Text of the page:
NBC and Cynthia McFadden are promoting her upcoming interview with the Earl and Countess Spencer, who are opening Althorp to overnight paying guests. The event is for the Countess' charity, but the pre-interview press is giving a lot of wrong impressions. NBC is promoting the interview, stating that Althorp was Diana's childhood home. This is incorrect on so many levels.
Althorp was not Diana's childhood home. She was born the Hon. Diana Spencer on July 1, 1961 at Park House on the Sandringham Estate in Norfolk. Her father, Johnnie, the Viscount Althorp, did not succeed his father as Earl Spencer until June 9, 1975. Diana was nearly 14 years old when her father became the earl, and her style changed from the Hon. Diana Spencer to the Lady Diana Spencer.
Diana's father and grandfather were not close. As one of Diana's biographers, Sarah Bradford noted: "Diana rarely went there [Althorp] as a child." Her childhood roots were in Norfolk. She did attend her grandparents' Golden Wedding anniversary celebration in 1969, but the accompanying photo shows a very uncomfortable group of people.
In the 1930s, King George V offered a lease to Park House to Maurice Burke Roche, 4th Baron Fermoy, and his wife, Ruth Gill. Lord Fermoy, a member of Parliament for King's Lynn, had inherited (with his brother) a $2.9 million (now about $30 million) fortune from their American grandfather.
Diana's mother, the Hon. Frances Burke Roche, was born at Park House on January 20, 1936, the same day King George V died at Sandringham House.
Lord Fermoy died in 1955, A year earlier, Frances married Lord Althorp, who took over the lease of Park House, which he retained until 1975.
Lord and Lady Althorp's marriage was over by 1966, when Frances fell in love with Peter Shand Kydd. They separated a year later. Frances took Diana and her younger brother, Charles, to London. At weekends, the children would return to Park House to be with their father. Lord Althorp decided to seek custody of his children (his two older daughters were at boarding school.) He was supported by Frances' mother, Ruth, Lady Fermoy.
The two younger children moved back to Park House, and Diana was enrolled in a local school in King's Lynn.
At the age of 9, the Hon. Diana Spencer was sent to Riddlesworth Hall, a boarding school, 90 minutes from Sandringham. She transferred to West Heath, another boarding school.
Diana was nearly 14 when her father succeeded and moved to Althorp. She said years later that it was a "terrible wrench" to leave Norfolk, "because that's where everybody who I'd grown up with lived."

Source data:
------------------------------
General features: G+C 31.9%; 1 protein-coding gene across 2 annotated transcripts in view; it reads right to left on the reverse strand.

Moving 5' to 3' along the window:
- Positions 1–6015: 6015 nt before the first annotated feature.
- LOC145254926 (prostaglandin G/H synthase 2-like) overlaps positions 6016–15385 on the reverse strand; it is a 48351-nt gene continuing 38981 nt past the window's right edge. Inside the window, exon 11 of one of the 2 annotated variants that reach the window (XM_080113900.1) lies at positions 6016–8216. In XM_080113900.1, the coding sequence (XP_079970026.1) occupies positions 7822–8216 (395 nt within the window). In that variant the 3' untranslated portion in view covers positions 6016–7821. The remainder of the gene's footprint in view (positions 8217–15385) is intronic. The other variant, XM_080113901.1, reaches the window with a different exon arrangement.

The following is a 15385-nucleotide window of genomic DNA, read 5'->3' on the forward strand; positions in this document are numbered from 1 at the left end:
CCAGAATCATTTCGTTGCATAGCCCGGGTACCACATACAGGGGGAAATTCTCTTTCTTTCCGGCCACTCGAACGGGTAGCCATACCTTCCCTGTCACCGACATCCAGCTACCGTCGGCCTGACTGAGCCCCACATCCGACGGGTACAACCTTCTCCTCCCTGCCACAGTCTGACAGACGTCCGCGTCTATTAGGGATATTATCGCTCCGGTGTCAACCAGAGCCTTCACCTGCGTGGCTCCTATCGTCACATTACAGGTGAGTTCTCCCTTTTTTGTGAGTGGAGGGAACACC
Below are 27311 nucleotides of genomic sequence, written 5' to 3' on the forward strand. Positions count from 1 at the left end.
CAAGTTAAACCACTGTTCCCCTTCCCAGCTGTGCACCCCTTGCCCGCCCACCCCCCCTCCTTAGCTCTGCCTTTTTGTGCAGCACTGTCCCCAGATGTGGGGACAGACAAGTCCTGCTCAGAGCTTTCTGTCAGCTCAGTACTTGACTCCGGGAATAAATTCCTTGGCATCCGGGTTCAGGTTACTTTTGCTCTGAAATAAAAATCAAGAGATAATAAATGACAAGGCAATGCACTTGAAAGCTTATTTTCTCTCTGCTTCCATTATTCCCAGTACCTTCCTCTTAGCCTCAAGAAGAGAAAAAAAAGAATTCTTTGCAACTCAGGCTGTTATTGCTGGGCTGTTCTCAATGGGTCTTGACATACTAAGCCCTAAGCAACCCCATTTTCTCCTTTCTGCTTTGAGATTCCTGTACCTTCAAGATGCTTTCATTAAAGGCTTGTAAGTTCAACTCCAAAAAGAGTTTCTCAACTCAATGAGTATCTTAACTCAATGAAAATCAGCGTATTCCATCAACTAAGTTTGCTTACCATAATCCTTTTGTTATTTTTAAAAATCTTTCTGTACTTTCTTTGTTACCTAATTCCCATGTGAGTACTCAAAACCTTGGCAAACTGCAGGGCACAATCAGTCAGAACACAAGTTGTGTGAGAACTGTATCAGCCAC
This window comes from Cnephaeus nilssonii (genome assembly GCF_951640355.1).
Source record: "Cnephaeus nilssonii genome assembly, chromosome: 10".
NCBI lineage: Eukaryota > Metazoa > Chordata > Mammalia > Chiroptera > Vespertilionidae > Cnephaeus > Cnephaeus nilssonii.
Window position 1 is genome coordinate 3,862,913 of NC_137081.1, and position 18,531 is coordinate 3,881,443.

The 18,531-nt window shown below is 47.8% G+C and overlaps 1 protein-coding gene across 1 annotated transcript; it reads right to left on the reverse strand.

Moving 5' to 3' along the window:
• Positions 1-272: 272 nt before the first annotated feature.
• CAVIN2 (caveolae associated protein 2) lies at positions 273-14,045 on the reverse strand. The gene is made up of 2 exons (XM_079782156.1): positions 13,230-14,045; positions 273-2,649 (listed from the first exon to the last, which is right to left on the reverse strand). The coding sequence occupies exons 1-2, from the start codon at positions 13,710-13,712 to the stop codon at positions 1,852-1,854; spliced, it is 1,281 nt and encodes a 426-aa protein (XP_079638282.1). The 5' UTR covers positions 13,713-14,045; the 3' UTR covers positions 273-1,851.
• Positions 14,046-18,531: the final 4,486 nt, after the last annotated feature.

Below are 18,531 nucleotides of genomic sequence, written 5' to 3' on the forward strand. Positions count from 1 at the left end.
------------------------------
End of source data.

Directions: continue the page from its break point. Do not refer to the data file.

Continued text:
By this time, Lord Spencer was involved with Raine, Countess of Dartmouth, a relationship that did not endear her to Johnnie's children. They married in July 1976.
Diana was never a full time resident at Althorp. In the mid-1970s, she spent most of each year at boarding school. Holidays were divided between her parents' homes, and with friends in Norfolk. After a brief stay at a finishing school in Switzerland, Diana and two girlfriends, moved into her mother's Cadogan Square flat. She worked at several low paying jobs as a part time nanny and a part time assistant at the Young England Kindergarten. (Diana's education was limited, and she left her finishing school before completing the program. She was never expected to have a career, and her parents hoped for a good marriage.)
In July 1979, she moved into a flat at 60 Coleherne Court, which was purchases by her mother for £50,000. (Frances bought each of her three daughters their first flats.) Not long after her marriage, Diana sold the flat for £100,000.
Contrary to what is being touted in the upcoming NBC piece, Althorp has been open to the public for several decades. It was first opened in 1953 by the present Earl's grandfather, Albert, the 7th Earl, for a tax mitigation. His heir, Johnnie, continued and expanded the opening of the estate. During his tenure, the 8th Earl sold off more than 20% of the furnishings and eleven Van Dyke paintings. Another bone of contention between the children and their father was Raine's redecoration scheme.
Lord and Lady Spencer often welcomed the tourists, and sometimes even manned the cash register at the stately home's gift shop.
However, it is a stretch for a news network to push the "childhood home" story, when, in reality, the facts tell a different story.
Althorp is Diana's final resting place.
According to the Althorp website, tens of thousands visit the stately home each year.
Park House is now a hotel for the disabled run by the Leonard Cheshire Disability charity. It was offered to the charity in 1983 by the Queen.
NBC: please note the statement about Park House on the Sandringham website.
"Park House was the childhood home of the late Diana, Princess of Wales."